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Thanksgiving Wishbone

Happy Thanksgiving Mr. President! Did you know that Thanksgiving was not always celebrated on the third Thursday of November?

Prior to 1939 Thanksgiving was always celebrated on the fourth Thursday of November, in accordance to President Lincoln’s 1863 Proclamation. President Franklin D. Roosevelt decided to change the date of Thanksgiving at…

President Franklin D. Roosevelt and Herbert Hoover, depicted here, represented the two opposing political sides of the debate over how to solve the Great Depression. Hoover represented the Republican and FDR represented the Democrats. However it seems that no one has the solution.

Our Deepest Sympathy Mr. President

On September 7, 1941, Franklin D. Roosevelt lost his mother, Sara.[1] Sara Roosevelt was 86 at the time of her passing. The act of Uncle Sam sympathizing with FDR shows how the nation as a whole could relate to the president. This was an especially trying time for Roosevelt as his mother was his only remaining parent after his father, James, passed…

You President Baiting, Whiskey Drinking, Poker Playing, Evil Old Men!
Here we see President Franklin D. Roosevelt wagging his finger at the House and Senate as they play poker. FDR is chastising the two poker players over the the subject of neutrality. in August, when this cartoon was published, the 76th Congress was considering repealing the Neutrality Act of 1937, which would allow belligerent nations to purchase…

Franklin The Great

Does President Franklin D. Roosevelt have anything up his sleeves? He seems to want the American public to think that there is “nothing up his sleeve”, however, the hidden rabbit with the tag “next surprise appointment” is seen. During his time as President, FDR appointed many people including a two supreme court justices. However, this cartoon…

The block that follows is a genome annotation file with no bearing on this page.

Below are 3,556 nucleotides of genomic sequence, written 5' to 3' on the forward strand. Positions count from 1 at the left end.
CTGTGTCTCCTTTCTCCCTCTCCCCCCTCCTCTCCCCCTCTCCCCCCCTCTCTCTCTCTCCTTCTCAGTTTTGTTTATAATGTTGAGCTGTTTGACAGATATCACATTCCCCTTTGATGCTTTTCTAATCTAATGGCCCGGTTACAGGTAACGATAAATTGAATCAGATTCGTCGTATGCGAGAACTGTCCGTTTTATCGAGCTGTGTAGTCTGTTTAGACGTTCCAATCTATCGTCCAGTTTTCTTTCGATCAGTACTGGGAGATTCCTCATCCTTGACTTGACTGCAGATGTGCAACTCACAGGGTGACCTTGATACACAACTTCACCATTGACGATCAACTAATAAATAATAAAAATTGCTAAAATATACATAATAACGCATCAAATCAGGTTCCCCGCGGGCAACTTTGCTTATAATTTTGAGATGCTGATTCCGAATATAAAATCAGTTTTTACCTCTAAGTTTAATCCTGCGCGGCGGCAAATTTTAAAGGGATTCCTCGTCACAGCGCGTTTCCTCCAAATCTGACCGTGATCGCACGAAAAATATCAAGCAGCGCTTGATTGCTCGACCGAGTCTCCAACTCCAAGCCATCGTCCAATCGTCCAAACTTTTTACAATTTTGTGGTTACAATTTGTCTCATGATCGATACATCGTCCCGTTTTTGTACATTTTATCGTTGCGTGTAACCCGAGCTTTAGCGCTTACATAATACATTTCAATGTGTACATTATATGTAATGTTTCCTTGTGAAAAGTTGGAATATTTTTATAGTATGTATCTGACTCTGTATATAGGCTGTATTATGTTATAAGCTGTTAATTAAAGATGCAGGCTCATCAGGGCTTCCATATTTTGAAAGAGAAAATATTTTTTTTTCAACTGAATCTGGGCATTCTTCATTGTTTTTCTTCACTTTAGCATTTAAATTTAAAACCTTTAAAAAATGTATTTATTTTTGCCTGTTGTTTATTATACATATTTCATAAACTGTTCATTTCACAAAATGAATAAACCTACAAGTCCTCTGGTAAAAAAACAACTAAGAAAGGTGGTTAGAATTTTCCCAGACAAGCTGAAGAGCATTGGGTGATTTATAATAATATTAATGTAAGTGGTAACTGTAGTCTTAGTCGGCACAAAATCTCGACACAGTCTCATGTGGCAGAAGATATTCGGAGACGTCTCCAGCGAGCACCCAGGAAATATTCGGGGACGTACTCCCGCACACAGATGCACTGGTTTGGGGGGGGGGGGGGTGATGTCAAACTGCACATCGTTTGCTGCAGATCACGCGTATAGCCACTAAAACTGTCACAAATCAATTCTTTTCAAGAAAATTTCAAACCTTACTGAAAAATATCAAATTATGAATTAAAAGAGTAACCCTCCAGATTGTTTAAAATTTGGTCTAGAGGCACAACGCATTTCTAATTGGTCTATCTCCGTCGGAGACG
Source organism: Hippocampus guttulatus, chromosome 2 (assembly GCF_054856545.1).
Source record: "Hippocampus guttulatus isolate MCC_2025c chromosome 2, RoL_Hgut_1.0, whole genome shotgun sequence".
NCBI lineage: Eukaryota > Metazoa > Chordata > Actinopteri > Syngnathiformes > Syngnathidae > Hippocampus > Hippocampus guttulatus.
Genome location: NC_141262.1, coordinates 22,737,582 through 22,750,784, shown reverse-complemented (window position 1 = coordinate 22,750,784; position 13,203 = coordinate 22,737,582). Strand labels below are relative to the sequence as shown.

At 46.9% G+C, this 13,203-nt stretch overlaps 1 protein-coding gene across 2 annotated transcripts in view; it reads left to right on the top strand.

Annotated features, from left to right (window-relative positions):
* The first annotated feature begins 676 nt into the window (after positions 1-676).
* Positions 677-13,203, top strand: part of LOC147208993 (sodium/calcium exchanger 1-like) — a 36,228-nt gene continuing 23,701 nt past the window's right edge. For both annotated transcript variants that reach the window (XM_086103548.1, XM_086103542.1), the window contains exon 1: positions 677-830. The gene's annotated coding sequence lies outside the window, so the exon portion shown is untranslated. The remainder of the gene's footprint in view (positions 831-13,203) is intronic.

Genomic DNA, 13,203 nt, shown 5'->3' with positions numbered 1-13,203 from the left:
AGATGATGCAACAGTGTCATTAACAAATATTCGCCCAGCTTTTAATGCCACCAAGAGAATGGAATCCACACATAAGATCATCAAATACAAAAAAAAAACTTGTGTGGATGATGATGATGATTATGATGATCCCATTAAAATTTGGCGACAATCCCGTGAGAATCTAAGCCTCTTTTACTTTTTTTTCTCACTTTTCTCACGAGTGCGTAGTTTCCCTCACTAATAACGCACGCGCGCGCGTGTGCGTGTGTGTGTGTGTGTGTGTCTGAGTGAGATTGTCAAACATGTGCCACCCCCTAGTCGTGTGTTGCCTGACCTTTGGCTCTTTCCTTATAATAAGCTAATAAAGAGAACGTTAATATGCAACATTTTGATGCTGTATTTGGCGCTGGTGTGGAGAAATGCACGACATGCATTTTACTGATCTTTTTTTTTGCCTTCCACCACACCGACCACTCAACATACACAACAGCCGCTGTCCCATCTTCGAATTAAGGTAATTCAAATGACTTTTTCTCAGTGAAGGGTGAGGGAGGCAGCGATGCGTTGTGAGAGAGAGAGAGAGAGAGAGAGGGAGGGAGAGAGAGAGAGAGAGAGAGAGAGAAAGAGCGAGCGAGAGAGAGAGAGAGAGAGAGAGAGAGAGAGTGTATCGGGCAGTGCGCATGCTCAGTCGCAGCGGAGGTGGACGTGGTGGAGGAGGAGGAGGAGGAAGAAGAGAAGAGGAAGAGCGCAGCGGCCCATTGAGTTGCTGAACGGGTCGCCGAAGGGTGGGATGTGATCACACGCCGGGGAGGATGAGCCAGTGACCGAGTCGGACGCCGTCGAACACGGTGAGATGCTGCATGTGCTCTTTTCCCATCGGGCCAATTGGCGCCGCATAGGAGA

Here President Franklin D. Roosevelt is shown as a carnival hand prompting the personified Senate to knock down certain people. These people include Justice Owen Roberts, Alfred Smith, and Francis Biddle. This game represents the debate over the National Labor Relations Act (better known as the Wagner Act). Justice Smith is already knocked over in…

Clear and Much Cooler

Tracking the outcome of the 1938 Senatorial Primaries, FDR is looking to see the effects of his planned “purge” of the Senate. This “purge” consisted of FDR backing liberal challengers to incumbent senators from states who were opposed to his New Deal policies.[1] The plan would be considered one of FDR’s greatest missteps. [1]Susan Dunn.…

Who Was That Convoy I Saw You With Last Night?

Convoy or patrol? That is the question. FDR is shown here explaining that his perceived naval convoy is in fact just a naval patrol. This distinction was very important to FDR as the American public disapproved of his naval expenses. FDR maintained that the naval build up was strictly for defensive purposes in the years leading up to World War…

Prominent Toothaches in Washington

Oww. Looks like President Franklin D. Roosevelt and his administration have some terrible toothaches. Here he and his Vice President William Garner have toothaches that illustrate the nagging concerns of the day, such as the Great Depression. Alongside them is the Nation’s Businesses, whose toothache is representative of high taxes.


President Franklin D. Roosevelt is shown here forcing the Democratic Party, represented by a donkey, the party’s mascot, to accept the New Deal as it would otherwise lead to their death. Resistance to the New Deal was prevalent in the years leading up to this cartoon. Republican Herbert Hoover was one of the main opponents against the New Deal as…